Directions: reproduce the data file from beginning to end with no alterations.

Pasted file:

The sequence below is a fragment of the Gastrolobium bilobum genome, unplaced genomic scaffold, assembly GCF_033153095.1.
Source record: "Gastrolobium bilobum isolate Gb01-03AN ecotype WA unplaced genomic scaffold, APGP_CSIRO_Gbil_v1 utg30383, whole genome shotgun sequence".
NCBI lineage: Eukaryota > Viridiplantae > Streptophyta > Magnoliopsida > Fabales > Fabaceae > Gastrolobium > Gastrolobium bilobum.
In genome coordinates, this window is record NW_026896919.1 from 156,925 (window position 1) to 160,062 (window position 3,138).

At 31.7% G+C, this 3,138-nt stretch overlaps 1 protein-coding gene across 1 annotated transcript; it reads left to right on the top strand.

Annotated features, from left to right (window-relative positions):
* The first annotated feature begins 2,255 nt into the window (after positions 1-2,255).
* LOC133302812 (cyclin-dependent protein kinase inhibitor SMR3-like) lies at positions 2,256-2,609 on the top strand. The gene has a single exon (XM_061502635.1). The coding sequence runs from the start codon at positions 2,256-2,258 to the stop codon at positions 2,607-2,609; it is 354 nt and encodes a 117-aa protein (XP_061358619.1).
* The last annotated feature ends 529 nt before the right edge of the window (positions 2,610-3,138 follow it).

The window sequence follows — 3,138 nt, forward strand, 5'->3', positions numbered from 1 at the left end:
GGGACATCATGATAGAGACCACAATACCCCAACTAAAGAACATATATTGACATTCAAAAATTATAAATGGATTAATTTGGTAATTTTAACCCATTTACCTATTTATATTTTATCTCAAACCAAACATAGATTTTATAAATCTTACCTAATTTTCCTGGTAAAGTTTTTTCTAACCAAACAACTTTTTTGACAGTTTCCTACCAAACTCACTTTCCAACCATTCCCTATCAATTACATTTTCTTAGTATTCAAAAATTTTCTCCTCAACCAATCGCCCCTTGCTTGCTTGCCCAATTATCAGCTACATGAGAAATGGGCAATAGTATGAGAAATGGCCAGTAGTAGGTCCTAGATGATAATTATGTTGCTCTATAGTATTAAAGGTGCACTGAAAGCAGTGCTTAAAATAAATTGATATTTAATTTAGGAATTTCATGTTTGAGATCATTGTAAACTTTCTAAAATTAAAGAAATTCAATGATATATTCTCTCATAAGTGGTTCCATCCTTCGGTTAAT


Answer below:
The sequence below is a fragment of the Gastrolobium bilobum genome, unplaced genomic scaffold, assembly GCF_033153095.1.
Source record: "Gastrolobium bilobum isolate Gb01-03AN ecotype WA unplaced genomic scaffold, APGP_CSIRO_Gbil_v1 utg30383, whole genome shotgun sequence".
NCBI lineage: Eukaryota > Viridiplantae > Streptophyta > Magnoliopsida > Fabales > Fabaceae > Gastrolobium > Gastrolobium bilobum.
In genome coordinates, this window is record NW_026896919.1 from 156,925 (window position 1) to 160,062 (window position 3,138).

At 31.7% G+C, this 3,138-nt stretch overlaps 1 protein-coding gene across 1 annotated transcript; it reads left to right on the top strand.

Annotated features, from left to right (window-relative positions):
* The first annotated feature begins 2,255 nt into the window (after positions 1-2,255).
* LOC133302812 (cyclin-dependent protein kinase inhibitor SMR3-like) lies at positions 2,256-2,609 on the top strand. The gene has a single exon (XM_061502635.1). The coding sequence runs from the start codon at positions 2,256-2,258 to the stop codon at positions 2,607-2,609; it is 354 nt and encodes a 117-aa protein (XP_061358619.1).
* The last annotated feature ends 529 nt before the right edge of the window (positions 2,610-3,138 follow it).

The window sequence follows — 3,138 nt, forward strand, 5'->3', positions numbered from 1 at the left end:
GGGACATCATGATAGAGACCACAATACCCCAACTAAAGAACATATATTGACATTCAAAAATTATAAATGGATTAATTTGGTAATTTTAACCCATTTACCTATTTATATTTTATCTCAAACCAAACATAGATTTTATAAATCTTACCTAATTTTCCTGGTAAAGTTTTTTCTAACCAAACAACTTTTTTGACAGTTTCCTACCAAACTCACTTTCCAACCATTCCCTATCAATTACATTTTCTTAGTATTCAAAAATTTTCTCCTCAACCAATCGCCCCTTGCTTGCTTGCCCAATTATCAGCTACATGAGAAATGGGCAATAGTATGAGAAATGGCCAGTAGTAGGTCCTAGATGATAATTATGTTGCTCTATAGTATTAAAGGTGCACTGAAAGCAGTGCTTAAAATAAATTGATATTTAATTTAGGAATTTCATGTTTGAGATCATTGTAAACTTTCTAAAATTAAAGAAATTCAATGATATATTCTCTCATAAGTGGTTCCATCCTTCGGTTAAT